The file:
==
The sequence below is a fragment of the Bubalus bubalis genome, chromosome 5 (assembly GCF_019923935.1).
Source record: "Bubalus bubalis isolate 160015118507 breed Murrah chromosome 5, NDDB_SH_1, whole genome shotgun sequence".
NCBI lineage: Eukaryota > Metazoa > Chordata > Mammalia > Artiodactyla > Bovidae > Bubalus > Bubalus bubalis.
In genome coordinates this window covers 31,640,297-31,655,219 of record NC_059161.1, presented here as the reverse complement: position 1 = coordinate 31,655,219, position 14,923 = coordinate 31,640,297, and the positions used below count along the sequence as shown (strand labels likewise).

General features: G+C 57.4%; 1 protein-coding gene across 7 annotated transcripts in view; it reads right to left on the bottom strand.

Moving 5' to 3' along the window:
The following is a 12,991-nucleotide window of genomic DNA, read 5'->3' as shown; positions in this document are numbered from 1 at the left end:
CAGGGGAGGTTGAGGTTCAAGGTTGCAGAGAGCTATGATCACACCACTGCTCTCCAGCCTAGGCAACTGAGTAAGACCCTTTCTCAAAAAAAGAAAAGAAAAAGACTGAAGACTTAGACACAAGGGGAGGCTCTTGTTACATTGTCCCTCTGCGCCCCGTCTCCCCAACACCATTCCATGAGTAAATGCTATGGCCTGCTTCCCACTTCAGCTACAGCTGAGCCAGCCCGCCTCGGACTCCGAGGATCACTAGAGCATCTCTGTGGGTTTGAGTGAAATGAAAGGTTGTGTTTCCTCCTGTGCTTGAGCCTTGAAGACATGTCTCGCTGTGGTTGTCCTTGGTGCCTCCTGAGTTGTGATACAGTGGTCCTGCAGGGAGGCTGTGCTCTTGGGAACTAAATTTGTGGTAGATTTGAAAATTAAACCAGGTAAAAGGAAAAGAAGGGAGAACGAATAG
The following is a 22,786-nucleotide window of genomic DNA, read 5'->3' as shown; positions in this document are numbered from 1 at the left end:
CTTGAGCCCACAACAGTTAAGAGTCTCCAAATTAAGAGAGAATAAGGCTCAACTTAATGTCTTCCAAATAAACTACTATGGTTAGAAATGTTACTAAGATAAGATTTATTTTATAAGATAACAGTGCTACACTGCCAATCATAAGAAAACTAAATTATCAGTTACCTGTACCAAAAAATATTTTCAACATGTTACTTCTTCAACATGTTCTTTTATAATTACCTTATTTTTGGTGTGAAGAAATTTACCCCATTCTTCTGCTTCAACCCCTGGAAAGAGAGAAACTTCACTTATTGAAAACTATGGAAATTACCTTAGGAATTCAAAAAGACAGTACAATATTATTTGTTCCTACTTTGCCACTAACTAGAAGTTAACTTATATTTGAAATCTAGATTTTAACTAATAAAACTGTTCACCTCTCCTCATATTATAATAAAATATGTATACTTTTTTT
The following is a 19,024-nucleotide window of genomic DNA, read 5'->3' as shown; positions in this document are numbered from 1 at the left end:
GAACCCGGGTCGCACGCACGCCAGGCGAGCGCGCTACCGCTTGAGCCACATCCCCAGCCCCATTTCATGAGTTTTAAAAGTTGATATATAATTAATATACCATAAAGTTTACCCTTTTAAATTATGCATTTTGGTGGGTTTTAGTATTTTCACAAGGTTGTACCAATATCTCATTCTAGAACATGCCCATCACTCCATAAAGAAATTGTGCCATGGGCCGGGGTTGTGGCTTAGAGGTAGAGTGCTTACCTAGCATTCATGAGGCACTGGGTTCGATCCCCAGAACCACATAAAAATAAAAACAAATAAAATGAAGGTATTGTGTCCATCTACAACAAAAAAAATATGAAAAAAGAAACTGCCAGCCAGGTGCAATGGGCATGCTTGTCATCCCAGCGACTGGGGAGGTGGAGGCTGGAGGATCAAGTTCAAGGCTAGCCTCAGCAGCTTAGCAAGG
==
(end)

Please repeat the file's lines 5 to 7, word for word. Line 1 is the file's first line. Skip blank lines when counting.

General features: G+C 57.4%; 1 protein-coding gene across 7 annotated transcripts in view; it reads right to left on the bottom strand.

Moving 5' to 3' along the window:
The following is a 12,991-nucleotide window of genomic DNA, read 5'->3' as shown; positions in this document are numbered from 1 at the left end: